Lets be honest. This bejeweled Isle of Greenery upon which the British reside would never have thought we’d be third in the Olympics table with one day to go (except if you’re American where for some reason we are fourth behind Russia). As I sit here with glass in hand I am watching some truely stunning athletics.
We have Usain Bolt. The guy is unbeatable. And GB has Mo Farah. Who? Mo is the man. He runs around in circles and just wipes the floor. All comers. 10000 metres – Gold. 5000 metres – Gold! And both these supermen of running have a signature ‘win pose’.
For Usain there is the ‘ Lightning Bolt’. For Mo there is the ‘ Mo Bot':
In an attempt to remain patriotic and keep focused on these ‘Isles of Wonder’ (Isles of Wonder? Seriously I know the Games are good but the ‘Wonder’ thing might be stretching the point) I have been trawling the length and breadth of Britain looking for local dishes to recreate. (All this is of course done in the virtual sense. I’m not paying £120 to get a train to Bradford only to find they eat McDonalds).
So first to Wales – the land of dragons, daffodils and coal mines (Anyone noticed that on a map Wales has a profile like a pig’s head. No? What do you do with your free time? Interesting stuff that involves the outside?)
When I think of Welsh cuisine I think first lamb, then leeks, then Welsh Rarebit…and then I stop thinking. I found a recipe for Glamorgan Sausages and decided to give them a go – basically these are croquettes by any other name.
I’m trying not to become a GB (Games Bore) but this I could not resist. London Olympians are being treated to ‘Olympic Lanes’ – dedicated traffic lanes only officials and athletes can use when driving to and from events.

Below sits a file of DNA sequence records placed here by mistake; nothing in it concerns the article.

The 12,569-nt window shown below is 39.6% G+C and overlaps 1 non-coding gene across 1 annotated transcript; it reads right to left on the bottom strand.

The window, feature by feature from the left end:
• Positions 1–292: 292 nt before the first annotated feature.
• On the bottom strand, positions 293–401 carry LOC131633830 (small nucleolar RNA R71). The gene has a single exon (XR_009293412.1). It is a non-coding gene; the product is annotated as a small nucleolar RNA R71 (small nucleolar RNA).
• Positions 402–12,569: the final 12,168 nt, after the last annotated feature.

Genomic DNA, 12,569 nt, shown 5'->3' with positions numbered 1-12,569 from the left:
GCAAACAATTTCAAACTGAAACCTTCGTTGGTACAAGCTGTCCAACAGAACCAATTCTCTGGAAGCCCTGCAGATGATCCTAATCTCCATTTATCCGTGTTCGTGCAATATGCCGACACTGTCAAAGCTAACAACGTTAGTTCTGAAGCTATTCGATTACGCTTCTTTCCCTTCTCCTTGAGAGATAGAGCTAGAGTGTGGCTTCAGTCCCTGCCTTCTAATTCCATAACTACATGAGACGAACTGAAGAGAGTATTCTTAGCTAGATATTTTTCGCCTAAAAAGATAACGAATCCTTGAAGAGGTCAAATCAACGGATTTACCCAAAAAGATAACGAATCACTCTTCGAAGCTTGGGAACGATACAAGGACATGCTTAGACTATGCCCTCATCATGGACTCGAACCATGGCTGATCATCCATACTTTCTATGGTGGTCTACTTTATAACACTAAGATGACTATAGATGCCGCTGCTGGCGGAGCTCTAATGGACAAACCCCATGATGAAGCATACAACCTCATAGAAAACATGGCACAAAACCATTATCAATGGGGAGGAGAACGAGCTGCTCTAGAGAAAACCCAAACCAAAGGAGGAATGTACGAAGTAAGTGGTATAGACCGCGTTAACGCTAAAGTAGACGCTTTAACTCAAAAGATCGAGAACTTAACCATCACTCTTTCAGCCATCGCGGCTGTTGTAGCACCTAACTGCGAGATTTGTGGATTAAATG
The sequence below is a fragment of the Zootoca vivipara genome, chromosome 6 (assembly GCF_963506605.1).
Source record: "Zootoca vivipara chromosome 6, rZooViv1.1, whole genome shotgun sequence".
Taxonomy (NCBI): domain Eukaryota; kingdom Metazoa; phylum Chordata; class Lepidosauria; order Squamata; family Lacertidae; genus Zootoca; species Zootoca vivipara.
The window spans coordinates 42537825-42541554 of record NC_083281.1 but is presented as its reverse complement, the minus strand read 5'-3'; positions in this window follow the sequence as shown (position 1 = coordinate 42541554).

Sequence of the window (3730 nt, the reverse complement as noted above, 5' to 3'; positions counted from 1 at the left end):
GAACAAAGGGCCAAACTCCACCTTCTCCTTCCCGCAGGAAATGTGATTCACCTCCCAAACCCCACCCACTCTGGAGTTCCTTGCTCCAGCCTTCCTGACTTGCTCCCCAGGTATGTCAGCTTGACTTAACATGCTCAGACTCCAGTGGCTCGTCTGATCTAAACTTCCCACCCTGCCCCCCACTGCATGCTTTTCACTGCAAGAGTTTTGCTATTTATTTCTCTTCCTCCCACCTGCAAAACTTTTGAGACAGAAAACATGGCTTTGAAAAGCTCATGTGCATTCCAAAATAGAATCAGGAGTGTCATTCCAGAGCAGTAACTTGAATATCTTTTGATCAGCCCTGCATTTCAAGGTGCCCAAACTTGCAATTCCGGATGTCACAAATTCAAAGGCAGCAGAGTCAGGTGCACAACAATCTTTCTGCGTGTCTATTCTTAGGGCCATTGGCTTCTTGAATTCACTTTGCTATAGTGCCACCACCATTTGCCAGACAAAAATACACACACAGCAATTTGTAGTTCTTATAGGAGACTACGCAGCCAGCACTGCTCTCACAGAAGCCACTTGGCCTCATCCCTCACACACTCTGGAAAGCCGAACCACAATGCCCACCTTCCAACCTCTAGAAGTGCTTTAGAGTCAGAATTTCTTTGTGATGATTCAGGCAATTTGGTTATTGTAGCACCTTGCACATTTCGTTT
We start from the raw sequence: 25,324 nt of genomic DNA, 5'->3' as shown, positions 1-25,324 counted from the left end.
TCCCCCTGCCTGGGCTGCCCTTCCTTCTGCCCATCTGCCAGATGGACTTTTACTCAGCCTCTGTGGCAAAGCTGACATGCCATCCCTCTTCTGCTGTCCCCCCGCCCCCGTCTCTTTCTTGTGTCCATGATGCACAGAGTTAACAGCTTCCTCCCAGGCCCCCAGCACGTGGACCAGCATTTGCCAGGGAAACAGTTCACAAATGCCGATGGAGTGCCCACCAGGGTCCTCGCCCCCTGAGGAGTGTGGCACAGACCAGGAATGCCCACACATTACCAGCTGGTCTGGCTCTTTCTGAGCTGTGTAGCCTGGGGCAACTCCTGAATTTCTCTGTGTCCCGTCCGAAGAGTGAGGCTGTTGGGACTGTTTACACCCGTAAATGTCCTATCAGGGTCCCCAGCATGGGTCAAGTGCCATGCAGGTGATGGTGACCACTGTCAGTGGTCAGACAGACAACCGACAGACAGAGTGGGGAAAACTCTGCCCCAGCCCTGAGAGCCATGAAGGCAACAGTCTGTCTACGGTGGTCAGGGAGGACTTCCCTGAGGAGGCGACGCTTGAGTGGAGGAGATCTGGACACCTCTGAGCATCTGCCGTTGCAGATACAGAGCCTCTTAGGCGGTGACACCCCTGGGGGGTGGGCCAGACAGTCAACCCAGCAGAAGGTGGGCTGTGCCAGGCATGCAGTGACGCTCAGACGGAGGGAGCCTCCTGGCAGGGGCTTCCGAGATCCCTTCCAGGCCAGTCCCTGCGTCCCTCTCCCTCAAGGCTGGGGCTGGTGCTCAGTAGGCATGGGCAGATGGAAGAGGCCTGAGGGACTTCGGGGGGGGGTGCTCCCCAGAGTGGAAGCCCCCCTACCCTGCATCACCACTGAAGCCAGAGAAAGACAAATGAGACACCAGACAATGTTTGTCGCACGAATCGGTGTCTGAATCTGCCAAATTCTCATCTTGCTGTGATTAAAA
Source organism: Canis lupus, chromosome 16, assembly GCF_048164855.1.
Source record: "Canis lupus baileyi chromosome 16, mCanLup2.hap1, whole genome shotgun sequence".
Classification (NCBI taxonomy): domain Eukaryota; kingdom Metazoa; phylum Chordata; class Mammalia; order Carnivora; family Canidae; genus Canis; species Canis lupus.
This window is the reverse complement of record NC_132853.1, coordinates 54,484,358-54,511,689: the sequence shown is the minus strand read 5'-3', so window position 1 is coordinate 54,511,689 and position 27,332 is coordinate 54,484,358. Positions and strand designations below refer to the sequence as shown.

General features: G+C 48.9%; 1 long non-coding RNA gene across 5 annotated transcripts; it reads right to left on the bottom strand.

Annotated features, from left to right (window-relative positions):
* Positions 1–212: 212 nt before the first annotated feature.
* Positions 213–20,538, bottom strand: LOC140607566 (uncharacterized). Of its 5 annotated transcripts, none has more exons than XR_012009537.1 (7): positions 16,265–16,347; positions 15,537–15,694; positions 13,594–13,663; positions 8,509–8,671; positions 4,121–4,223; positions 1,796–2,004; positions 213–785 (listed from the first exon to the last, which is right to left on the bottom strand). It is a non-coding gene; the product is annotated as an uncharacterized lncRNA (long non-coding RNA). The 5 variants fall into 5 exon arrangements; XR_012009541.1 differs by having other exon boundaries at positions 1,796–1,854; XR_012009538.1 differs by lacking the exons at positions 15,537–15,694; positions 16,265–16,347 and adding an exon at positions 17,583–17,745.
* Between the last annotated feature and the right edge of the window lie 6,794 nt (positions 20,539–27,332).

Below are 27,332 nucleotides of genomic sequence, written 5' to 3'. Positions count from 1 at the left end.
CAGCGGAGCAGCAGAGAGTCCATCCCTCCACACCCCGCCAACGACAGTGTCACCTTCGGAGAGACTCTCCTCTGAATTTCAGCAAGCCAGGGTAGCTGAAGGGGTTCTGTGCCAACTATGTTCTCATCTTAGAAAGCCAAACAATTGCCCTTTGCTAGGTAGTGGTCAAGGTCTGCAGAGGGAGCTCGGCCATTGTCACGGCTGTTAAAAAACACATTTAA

Like it isn’t hard enough to get round the Capital anyway! However the chaps and chapesses that have come up with this amazing logistical solution seem to have cut a few corners:
The Olympics are a couple of weeks away. We are a fairly realistic bunch on this funny little archipelago in the North Eastern Atlantic. We are doing our best but are not trying to compete with the awesome power of the Chinese opening ceremony of 2008 or the perfect weather in Australia in 2000.
But we are obsessing about our Games. And our obsession is all about what happens afterwards. What’s the legacy? What does that even mean? Well on TV at the moment is a programme called Twenty Twelve which essentially rips two shades out of the ‘Tristrams’ (young, well educated, over paid executives) who talk corporate bullshit bingo all day and are currently putting the Games together.
In this clip the PR woman (brilliant acting) describes ‘legacy’ and social media in a way I have heard many times before, in real life: